This is best film I’ve seen all year and will be released on DVD next Tuesday so I thought I might encourage all to bump it up to the top of your Netflix queue. Jacques Audiard’s film (which was nominated for an Academy Award as Best Foreign Language Film this past February) is best described as magical neo-realism and tells the story of Malik, a passive, scared, eighteen-year-old who speaks French and Arabic but has been a ward of the state for so long, he really doesn’t know who or what he is. Serving a six-year prison sentence for assault, Malik’s first days are grim, but he is soon made an offer by the Corsican crime syndicate who runs life behind bars . . . let’s just say it’s an offer he can’t refuse (and one which will change the course of his life in ways not even Malik can fully comprehend). As the days and weeks and months and years accumulate, Malik grapples with issues of loyalty, morality, religion and guilt in a coming-of-age drama which is truly epic in scope. Un Prophète instantly evokes comparisons to Coppola’s The Godfather, Scorsese’s Goodfellas, and Meirelles’ City of God. It really is that good.
This is best film Iâ€™ve seen all year and in honor of its DVD release next Tuesday, I thought I might encourage all to bump it up to the top of your Netflix queues. Jacques Audiardâ€™s film (which was nominated for an Academy Award as Best Foreign Language Film this past February) is best described as magical neo-realism and tells the story of Malik, a passive, scared, eighteen-year-old who speaks French and Arabic but has been a ward of the state for so long, he really doesnâ€™t know who or what he is. Serving a six-year prison sentence for assault, Malikâ€™s first days are grim, but he is soon made an offer by the Corsican crime syndicate who runs life behind bars . . . letâ€™s just say itâ€™s an offer he canâ€™t refuse (and one which will change the course of his life in ways not even Malik can fully comprehend). As the days and weeks and months and years accumulate, Malik grapples with issues of loyalty, morality, religion and guilt in a coming-of-age drama which is truly epic in scope. Un ProphÃ¨te instantly evokes comparisons to Coppolaâ€™s The Godfather, Scorseseâ€™s Goodfellas, and Meirellesâ€™ City of God. It really is that good.
The doc Art of the Steal is smart and engaging. It opens on the mayor of Philadelphia touting the move of a huge collection from a private trust into the city, and then you hear a talking head talk about this as a monumental theft. The backstory–adeptly narrated by talking heads and found footage–is that Arthur Barnes accrued an astonishing range and depth of paintings in the early part of the 20th-c, now acclaimed as the most important collection of post-Impressionist and modern works in the world. That’s key: the most important. Not the most important private trust collection–but outstripping MOMA and Getty and everyone.
And when he first put it together for a public exhibition at the Philly museum, it was roundly trounced by the snobs and elites of the city, and Barnes–already constitutionally inclined to despise the shallow trappings of high society–vowed to craft a trust that would keep the work out of the hands of the ‘morons’ who didn’t understand art. The Barnes trust was shaped as a school; visiting the collection confined to a couple of days and invitation, the collection arranged and displayed in a lovely “cluttered” series of rooms which defied many conventional approaches to display in museums.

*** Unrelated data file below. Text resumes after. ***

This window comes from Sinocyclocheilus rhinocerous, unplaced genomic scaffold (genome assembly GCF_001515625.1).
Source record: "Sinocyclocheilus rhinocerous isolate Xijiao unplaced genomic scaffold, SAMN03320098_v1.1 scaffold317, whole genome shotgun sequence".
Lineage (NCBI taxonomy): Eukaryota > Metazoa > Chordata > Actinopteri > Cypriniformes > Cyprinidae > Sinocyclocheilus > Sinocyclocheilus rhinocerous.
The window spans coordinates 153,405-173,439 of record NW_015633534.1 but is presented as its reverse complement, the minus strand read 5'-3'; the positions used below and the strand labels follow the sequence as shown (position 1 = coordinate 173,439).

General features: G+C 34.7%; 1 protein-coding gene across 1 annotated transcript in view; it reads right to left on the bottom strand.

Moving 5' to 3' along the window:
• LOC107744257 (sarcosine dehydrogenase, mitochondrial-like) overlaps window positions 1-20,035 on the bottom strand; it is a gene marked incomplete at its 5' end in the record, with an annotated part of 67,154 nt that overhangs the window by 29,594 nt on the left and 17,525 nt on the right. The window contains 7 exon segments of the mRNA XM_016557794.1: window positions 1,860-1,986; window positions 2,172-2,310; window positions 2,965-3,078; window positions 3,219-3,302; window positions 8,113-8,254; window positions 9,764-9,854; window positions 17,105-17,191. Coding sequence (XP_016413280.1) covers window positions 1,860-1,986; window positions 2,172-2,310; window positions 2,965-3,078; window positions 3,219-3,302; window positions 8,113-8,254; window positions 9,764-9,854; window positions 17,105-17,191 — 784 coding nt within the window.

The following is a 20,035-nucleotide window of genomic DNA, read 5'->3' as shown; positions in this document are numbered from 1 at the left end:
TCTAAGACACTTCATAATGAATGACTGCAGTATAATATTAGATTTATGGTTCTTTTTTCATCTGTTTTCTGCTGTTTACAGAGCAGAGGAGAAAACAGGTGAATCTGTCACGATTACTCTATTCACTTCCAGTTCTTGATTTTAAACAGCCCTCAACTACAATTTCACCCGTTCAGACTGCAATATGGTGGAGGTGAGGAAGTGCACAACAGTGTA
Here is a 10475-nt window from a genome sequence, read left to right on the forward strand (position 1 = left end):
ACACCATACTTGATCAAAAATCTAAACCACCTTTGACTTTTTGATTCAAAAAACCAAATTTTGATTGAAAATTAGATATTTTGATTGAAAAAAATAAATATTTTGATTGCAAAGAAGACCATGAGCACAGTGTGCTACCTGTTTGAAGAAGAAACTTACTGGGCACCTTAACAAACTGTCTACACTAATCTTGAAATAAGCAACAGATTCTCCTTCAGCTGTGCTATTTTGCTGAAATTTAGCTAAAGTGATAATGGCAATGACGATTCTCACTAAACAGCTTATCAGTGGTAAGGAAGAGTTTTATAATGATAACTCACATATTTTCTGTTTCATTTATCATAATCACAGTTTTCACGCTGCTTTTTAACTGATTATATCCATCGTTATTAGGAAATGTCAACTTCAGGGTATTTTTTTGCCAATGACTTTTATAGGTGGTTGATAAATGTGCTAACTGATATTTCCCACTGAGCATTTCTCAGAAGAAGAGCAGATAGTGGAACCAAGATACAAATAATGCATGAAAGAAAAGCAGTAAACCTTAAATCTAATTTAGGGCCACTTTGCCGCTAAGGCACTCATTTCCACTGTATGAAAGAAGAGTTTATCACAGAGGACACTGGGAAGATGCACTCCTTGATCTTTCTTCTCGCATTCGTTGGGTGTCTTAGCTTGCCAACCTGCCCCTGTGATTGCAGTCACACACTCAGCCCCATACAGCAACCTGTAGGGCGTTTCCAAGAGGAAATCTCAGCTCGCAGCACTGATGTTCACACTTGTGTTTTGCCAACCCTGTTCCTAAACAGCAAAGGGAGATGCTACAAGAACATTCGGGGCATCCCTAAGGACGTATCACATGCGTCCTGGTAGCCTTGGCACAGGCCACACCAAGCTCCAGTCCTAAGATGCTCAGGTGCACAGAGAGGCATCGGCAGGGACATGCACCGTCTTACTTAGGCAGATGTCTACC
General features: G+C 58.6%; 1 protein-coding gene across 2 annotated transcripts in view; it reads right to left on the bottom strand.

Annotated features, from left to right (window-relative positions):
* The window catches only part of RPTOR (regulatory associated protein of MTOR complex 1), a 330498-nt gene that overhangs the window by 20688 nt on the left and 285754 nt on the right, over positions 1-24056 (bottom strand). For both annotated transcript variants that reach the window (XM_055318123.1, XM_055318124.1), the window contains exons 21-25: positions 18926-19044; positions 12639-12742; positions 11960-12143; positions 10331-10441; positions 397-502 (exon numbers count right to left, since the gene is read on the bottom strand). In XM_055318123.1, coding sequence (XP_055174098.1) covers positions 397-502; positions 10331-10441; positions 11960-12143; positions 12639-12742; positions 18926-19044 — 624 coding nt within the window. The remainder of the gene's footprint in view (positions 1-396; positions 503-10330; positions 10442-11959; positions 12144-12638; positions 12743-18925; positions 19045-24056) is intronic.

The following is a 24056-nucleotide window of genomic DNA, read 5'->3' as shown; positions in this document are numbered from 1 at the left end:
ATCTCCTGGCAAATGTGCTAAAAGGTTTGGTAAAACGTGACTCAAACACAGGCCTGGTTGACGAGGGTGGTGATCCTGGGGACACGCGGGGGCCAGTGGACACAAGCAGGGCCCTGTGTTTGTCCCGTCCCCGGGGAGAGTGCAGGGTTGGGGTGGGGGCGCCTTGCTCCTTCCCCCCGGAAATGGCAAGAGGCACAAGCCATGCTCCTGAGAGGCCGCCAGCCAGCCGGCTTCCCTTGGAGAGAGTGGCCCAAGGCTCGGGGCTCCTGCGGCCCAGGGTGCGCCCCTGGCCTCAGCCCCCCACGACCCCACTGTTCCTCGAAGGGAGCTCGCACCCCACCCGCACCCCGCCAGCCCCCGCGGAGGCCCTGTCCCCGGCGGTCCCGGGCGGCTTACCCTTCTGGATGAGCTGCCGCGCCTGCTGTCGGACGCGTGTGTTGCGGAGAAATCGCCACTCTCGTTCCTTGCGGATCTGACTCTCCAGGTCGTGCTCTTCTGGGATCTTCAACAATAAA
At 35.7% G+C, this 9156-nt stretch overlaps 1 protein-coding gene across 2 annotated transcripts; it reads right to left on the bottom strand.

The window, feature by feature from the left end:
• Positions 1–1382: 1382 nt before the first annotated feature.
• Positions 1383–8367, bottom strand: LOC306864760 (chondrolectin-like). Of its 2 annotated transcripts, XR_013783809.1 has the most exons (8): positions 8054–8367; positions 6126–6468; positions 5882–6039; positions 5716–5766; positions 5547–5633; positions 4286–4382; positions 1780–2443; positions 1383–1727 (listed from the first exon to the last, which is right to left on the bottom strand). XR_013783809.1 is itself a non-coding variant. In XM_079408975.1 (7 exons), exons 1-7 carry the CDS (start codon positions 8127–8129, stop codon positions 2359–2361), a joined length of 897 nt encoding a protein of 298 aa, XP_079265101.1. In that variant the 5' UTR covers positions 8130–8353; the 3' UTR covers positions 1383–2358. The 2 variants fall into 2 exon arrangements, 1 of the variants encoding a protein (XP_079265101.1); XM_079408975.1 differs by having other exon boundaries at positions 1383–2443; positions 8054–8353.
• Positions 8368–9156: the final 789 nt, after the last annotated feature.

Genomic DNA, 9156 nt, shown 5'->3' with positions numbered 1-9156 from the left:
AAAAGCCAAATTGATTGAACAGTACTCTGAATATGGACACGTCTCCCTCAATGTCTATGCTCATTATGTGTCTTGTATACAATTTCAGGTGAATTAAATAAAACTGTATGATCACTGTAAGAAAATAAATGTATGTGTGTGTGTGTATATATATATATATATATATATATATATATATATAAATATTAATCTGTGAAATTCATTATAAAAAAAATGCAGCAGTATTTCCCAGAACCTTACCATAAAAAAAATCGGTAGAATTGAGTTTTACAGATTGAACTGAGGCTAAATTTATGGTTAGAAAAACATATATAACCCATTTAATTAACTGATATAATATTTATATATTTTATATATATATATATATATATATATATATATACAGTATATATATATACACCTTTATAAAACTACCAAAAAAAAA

And when Barnes died, the battle to strip the trust’s authority began. Continue reading Art, motherfuckers!
What good fun this movie is. My colleague loaned me his copy of the film–I have to confess I wouldn’t have sought this out on my own. But it brought me back to those heady days of 1992-1993, when Hong Kong cinema was the rage in L.A. This film captures that national cinema at its absolute peak. It’s so full of energy. I recall how excited I was by Kung Fu Hustle a few years back, and how a few weeks ago hearing from a professor from Hong Kong, who knew I admired Stephen Chow’s film, a variation on the “you ain’t heard nothin’ yet” line: “you sure have missed a lot.” He listed off title after title that he considered superior to Kung Fu Hustle (though he admires that film). Particularly 1994’s Hail the Judge–which I had never heard of. Anyway, I feel there is much for me to discover about Hong Kong cinema. I suppose I’ve known this all along, but it’s perhaps out of laziness or…I don’t know what…that I’ve not delved back into that area of cinema that enchanted me, for all too brief a period, some 16-17 years ago. Everything that follows I owe to a colleague of mine (not that what follows is good, but that I have something at all to say about Hong Kong cinema). Continue reading City Hunter
I saw the pulpy and reasonably-entertaining Solomon Kane, based on a Robert E. Howard book that is not Conan the Barbarian. It is essentially Conan refashioned as a Puritan. Cool hats! But fewer loincloths. And the demons seemed pretty wussy.
I tried to watch the new Day of the Triffids, but good lord it sucked. What’s wrong with British people? I give ’em props for Quatermass and Hammer films but their version of scary is lame: walking plants, haunted tea cozies, Eddie Izzard. And apparently when plasma waves from the sun make almost everyone blind, those afflicted will run about impotently yelling and crashing into one another like the passengers in Airplane. Stiff upper lip, my ass.